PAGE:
This blog comes from Ellie Cook, she's one of our wonderful students and shares her experience of the MAM 3 Step Rewind Process Training given by Mia Scotland.
I approached the idea of learning the 3 Step Rewind Process with a considerable amount of caution. Trauma, after all is not to be taken lightly. My experience tells me that birth trauma is a minefield. Every traumatised person is different. Treading sensitively is of paramount importance. Despite having experience of mental health issues in my personal and professional life, I hold no qualifications in helping people with them. What was I doing throwing myself into this two day training to come out and start doing things with people’s brains?
Saying that, I’d done training with Mia before and I trusted her. She’d done a couple of vlogs explaining her decision to teach the rewind to non mental health professionals and was thoroughly convincing. I had absolute confidence in her, I just needed a little confidence for myself.
On the first day of the training, we had the opportunity to talk a bit about our expectations. When we booked on to the course, we had lots of discussions as a group, about how we wanted to use the Rewind. It seemed to fit neatly into the work we already did. As a doula, you are unlikely to avoid stumbling upon trauma in your work. People get stuck in their stories, and there’s only so far you can go to try and help them climb out. We all hoped that the rewind might be a new piece to our toolkit. Something we could really build on.
Mia listened to our apprehensions and excitement and explained to us how trauma works from a neurological perspective. Her slides were very informative and easy to understand. I struggle a bit with auditory processing, so it was really useful for me to have infographics up as we went along. Learning the function of the hippocampus and amygdala in the brain was really interesting and this information explained how the rewind worked.
We had a look at relaxation scripts. I panicked when I realised I was the only person in the room who was not familiar with relaxation or meditation. I have always found such exercises challenging, and as an anxiety sufferer, I never quite believed they could work on me. I was reassured, that with a bit of practice, it would become easier. We broke off into twos and it turns out that despite my personal challenges with relaxing, I was quite good at helping others get into that calm state. When it was my turn to be the client, I became quite tearful as I was surprisingly “chilled” by the end of the script.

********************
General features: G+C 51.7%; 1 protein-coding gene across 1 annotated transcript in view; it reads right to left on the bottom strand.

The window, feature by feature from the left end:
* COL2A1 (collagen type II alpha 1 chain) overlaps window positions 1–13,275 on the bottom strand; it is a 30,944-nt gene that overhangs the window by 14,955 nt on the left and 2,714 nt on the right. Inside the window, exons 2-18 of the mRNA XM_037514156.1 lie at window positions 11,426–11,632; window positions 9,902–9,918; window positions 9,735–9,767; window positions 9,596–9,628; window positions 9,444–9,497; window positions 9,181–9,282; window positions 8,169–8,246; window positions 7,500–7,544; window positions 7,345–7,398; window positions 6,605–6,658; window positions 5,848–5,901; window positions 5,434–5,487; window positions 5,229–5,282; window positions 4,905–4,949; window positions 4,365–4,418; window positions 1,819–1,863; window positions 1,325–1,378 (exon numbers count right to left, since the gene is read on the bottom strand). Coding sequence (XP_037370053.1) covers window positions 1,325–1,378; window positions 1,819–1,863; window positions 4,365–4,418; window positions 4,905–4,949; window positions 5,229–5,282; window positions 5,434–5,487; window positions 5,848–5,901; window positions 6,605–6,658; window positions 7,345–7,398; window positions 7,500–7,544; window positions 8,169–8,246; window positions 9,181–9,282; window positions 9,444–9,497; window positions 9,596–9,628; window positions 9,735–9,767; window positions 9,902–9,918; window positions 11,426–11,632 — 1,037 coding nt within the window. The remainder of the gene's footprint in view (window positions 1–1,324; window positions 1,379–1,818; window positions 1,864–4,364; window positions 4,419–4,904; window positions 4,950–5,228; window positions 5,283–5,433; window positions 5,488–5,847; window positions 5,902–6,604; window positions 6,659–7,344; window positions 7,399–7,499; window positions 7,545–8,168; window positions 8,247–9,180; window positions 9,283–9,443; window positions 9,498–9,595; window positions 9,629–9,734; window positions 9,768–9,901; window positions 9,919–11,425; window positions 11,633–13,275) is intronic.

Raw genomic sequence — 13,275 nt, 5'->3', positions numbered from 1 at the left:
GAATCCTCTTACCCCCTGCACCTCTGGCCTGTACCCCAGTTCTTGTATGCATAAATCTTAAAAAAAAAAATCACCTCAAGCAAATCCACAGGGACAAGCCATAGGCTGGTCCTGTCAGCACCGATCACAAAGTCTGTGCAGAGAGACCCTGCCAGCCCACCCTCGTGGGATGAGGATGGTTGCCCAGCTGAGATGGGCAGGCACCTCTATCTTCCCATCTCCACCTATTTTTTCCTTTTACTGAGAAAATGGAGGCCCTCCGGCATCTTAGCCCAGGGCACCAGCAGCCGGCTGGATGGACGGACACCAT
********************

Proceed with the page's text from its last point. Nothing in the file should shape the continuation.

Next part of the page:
Later in the day, we used the scripts to approach real issues in our lives. This was the real rewind experience. Mia suggested we pick less serious or intense issues to start with and took us through possible hiccups that might occur as we worked through them. She explained that the client could stop at any point and sometimes people became “stuck” in their event. Within the group, we used a range of experiences, from historical family arguments to mild phobias. Some of us chose to reveal the event/phobia that we wanted “rewound” and others of us kept it quiet. We worked with “outcome focused questions” which was a kind of goal setting for the client and then got to work with the rewind process.
Afterwards, everyone reported immediate success in meeting a proportion of their desired outcomes. Could it really be that easy? We left at the end of the first day excited to come back and learn more.
The next day we put more serious issues to the test. I’ve had a nearly lifelong fear of heights, and had been considering (since the start of the training) whether this was something I could use the rewind to overcome. I knew I had to pinpoint an event. I had rummaged around in my memory and managed to pluck out the earliest point where I remember being afraid in high places. My rewind partner Bryony went through three events with me. The first, the worst and the most recent. We sandwiched them together in the script with some “points of safety” from my memories. When we finished, I thought about being up high. Those sick and dizzy feelings had remarkably evaporated. I was almost indifferent about it. Living in East Anglia, it might be a while before I could put it to the test in a place of actual high altitude, but I was confident that things already felt very different.
Excitement built among us as it became clear how effective this simple way of working was. We finished the two days bubbling over with ideas and possibilities.
I’m pleased to report that two weeks later I accompanied my children to the top of a water-slide. In the past, I would refuse to go, or if forced to I would would spend the duration of the wait, deep breathing my way through it, with my eyes firmly on my feet and my stomach churning. This time I leant over the edge of the wall and to my surprise there was not a single knot in my stomach. I shouted loudly to my partner below “I FEEL FINE!!!” (cuing stares from all round).
Ellie Cook is a Birth and Postnatal Doula working in Cambridge. She facilitates the support group Cambridge Birth Choices which helps vulnerable women with their birth preparation. She is also a peer supporter for the charity Pregnancy Sickness Support which looks after women suffering from Hyperemesis Gravidarum in the UK.
Click on this link to her website and benefit from a special offer only available until the end of June.
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